Archives for: April 6th, 2015

For many parents, discovering their teen has been arrested feels like a scene from their darkest nightmare.



It’s hard to imagine that the child who cuddled with stuffed animals, loved to color, and cried on his first day of preschool could be facing juvenile incarceration, community service hours, and a permanent criminal record.


But even the best kids and teens can get into legal trouble, whether due

House Bill 12-1271, signed into law earlier this year, could play a significant role in the case of Austin Sigg, who has been charged with the murder of Jessica Ridgeway.  Sigg’s attorneys have already declared that they will be seeking to implement the reverse transfer procedure provided for by this bill.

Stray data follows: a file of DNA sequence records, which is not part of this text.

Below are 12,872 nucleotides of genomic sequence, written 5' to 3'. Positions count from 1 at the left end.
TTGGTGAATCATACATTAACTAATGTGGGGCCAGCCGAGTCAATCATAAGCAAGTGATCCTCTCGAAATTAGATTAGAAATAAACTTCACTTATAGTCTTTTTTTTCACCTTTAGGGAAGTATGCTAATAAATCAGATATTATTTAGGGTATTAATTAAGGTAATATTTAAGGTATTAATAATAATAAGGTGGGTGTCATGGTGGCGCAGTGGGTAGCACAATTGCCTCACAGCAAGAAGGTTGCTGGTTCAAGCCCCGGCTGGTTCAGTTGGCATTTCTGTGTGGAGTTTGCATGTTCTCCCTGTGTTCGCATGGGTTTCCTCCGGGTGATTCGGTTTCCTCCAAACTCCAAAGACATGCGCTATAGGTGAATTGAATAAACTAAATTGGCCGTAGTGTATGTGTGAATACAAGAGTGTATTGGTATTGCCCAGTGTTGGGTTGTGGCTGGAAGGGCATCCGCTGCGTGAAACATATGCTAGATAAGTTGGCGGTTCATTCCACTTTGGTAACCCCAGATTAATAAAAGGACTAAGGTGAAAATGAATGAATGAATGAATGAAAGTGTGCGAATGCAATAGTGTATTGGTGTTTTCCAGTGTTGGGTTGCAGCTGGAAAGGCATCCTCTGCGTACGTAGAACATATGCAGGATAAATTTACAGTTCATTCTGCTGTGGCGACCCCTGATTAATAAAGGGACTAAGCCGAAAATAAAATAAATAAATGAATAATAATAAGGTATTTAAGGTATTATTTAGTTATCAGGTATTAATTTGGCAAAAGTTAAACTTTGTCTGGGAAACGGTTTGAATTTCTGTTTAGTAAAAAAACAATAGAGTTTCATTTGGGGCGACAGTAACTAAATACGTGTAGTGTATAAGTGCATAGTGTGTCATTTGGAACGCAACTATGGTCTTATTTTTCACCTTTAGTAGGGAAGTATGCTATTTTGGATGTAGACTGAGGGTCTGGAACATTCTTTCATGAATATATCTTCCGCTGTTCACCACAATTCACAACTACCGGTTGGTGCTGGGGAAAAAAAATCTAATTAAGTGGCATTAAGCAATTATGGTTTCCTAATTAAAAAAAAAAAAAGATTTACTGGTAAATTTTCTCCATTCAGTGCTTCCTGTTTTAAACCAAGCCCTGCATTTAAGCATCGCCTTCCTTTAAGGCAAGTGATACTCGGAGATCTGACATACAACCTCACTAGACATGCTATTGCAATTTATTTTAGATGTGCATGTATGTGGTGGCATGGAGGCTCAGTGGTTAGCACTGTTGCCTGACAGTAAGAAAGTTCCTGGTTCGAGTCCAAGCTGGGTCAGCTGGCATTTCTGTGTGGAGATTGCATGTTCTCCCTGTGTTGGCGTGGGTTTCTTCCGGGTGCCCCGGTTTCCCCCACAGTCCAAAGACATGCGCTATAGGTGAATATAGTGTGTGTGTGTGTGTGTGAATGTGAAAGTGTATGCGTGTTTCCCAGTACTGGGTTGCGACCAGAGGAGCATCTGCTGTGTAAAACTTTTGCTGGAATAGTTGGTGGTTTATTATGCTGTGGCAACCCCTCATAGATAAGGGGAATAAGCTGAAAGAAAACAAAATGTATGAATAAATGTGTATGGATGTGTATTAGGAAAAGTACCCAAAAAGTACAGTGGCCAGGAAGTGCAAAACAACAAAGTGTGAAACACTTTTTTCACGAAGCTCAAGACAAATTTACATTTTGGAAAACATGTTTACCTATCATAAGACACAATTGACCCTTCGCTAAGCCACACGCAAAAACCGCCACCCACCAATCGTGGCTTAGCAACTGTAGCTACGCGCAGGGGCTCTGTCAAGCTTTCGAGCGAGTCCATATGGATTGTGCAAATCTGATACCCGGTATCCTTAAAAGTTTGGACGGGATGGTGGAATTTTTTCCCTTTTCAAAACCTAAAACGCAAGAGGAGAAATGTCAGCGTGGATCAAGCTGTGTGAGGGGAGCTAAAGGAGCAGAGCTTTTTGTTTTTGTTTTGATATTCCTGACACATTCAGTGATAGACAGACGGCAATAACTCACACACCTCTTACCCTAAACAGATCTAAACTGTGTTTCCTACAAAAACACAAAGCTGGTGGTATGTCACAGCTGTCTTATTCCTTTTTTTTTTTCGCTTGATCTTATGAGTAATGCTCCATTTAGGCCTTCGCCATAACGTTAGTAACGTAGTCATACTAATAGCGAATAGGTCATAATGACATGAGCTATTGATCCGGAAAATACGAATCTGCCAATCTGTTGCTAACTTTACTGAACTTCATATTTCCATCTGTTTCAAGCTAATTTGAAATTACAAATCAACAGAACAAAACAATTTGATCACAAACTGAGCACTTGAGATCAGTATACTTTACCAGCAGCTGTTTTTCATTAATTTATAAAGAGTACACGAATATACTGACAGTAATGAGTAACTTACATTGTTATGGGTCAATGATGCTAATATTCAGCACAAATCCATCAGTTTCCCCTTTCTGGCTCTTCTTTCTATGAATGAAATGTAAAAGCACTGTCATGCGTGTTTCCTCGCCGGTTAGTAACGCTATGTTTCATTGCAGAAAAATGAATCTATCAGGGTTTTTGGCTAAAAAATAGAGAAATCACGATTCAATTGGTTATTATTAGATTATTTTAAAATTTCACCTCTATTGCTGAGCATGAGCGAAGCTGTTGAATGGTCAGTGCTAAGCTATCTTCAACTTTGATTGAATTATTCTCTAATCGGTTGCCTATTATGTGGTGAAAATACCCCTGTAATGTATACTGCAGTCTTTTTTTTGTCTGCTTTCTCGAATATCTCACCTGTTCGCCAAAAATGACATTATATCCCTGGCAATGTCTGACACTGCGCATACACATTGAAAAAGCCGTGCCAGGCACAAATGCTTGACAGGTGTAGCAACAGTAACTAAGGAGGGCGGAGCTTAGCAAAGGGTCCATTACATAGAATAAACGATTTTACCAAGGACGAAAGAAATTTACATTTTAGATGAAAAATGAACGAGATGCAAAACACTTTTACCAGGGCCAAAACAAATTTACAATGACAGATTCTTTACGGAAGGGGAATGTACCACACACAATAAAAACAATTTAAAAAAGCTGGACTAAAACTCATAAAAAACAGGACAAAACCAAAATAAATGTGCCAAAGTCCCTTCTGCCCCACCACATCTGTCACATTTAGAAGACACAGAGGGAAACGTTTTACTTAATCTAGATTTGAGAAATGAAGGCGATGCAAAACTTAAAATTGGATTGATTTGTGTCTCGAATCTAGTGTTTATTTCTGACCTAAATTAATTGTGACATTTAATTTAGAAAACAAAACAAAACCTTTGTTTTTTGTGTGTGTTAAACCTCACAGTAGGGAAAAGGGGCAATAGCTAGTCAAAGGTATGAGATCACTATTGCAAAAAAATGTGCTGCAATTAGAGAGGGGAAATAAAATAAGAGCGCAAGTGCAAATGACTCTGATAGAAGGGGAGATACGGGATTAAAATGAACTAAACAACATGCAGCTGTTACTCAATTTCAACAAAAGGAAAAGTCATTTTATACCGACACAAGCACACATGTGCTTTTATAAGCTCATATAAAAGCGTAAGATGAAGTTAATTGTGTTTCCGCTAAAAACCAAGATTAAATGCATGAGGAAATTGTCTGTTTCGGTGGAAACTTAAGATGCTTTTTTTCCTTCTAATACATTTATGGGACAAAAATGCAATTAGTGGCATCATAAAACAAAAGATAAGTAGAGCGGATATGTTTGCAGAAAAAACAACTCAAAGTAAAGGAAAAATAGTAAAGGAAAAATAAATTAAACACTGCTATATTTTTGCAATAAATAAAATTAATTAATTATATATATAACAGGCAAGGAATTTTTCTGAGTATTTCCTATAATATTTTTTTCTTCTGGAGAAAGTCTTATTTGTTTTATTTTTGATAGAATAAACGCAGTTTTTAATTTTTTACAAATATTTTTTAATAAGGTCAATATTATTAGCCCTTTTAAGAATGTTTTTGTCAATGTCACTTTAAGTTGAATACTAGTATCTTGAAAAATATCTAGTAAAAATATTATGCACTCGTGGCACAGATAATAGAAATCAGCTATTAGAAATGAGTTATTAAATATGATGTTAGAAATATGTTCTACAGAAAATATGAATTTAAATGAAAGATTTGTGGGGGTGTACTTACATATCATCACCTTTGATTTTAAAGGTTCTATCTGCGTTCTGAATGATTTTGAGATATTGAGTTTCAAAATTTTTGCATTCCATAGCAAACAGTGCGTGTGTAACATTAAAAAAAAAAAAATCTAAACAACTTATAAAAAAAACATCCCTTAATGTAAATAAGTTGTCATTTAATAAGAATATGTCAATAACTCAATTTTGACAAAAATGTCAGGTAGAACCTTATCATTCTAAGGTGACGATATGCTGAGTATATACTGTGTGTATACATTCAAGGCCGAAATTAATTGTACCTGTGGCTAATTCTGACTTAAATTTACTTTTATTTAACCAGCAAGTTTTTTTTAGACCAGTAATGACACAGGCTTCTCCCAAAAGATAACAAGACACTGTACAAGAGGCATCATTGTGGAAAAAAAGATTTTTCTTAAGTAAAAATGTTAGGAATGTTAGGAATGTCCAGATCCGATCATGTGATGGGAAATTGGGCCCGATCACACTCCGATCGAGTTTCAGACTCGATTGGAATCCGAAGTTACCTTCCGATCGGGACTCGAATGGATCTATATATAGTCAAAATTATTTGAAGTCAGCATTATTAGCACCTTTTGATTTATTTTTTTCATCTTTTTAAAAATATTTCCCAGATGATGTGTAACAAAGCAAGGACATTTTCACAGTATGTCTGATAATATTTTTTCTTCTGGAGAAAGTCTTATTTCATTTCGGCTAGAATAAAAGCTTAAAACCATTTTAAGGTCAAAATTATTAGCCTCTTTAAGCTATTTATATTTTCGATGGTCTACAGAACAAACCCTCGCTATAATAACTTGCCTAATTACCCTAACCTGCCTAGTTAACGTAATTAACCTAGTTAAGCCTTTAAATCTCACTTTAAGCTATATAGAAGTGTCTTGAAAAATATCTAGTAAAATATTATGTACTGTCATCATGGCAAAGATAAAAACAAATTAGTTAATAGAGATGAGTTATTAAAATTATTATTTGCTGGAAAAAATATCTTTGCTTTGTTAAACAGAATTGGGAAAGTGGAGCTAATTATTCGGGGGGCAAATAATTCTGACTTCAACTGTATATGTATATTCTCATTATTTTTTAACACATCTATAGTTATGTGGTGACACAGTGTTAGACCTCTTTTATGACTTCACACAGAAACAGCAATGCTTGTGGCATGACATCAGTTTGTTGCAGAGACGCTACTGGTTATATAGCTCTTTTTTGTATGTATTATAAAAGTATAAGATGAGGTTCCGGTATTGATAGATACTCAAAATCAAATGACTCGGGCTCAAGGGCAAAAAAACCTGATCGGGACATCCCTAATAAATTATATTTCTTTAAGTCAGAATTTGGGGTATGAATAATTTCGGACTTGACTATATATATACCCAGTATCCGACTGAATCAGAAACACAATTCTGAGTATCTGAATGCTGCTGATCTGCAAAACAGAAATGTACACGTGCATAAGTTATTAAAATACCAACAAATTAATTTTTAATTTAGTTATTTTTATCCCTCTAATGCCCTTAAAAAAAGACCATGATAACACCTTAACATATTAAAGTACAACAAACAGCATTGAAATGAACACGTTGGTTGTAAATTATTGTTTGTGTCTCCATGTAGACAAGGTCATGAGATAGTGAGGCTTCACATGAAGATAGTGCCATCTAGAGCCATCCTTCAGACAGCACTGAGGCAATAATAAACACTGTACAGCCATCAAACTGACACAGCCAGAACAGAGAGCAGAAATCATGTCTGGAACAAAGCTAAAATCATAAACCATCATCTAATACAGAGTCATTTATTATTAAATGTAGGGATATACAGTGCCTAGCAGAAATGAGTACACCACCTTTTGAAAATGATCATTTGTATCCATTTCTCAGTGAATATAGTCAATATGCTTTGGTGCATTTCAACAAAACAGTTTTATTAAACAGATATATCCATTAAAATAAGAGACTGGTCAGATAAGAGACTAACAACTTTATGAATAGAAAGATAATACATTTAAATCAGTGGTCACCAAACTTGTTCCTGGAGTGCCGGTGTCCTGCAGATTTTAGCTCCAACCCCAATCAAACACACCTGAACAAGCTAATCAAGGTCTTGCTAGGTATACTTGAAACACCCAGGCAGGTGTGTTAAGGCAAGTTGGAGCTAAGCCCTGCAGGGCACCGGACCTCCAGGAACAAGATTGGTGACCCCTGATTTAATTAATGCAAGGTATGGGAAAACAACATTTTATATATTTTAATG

What is a reverse transfer? Essentially, what a reverse transfer does is allow a juvenile who has been

The Austin Sigg Case undoubtedly will be followed closely by the public due to the understandably heightened interest in the murder of Jessica Ridgeway.  The attention paid to this case will certainly raise questions as to juvenile court procedure, and how juvenile court procedure differs from that in adult court.


A juvenile taken into custody is entitled to an initial hearing addressing the validity of his arrest and detention.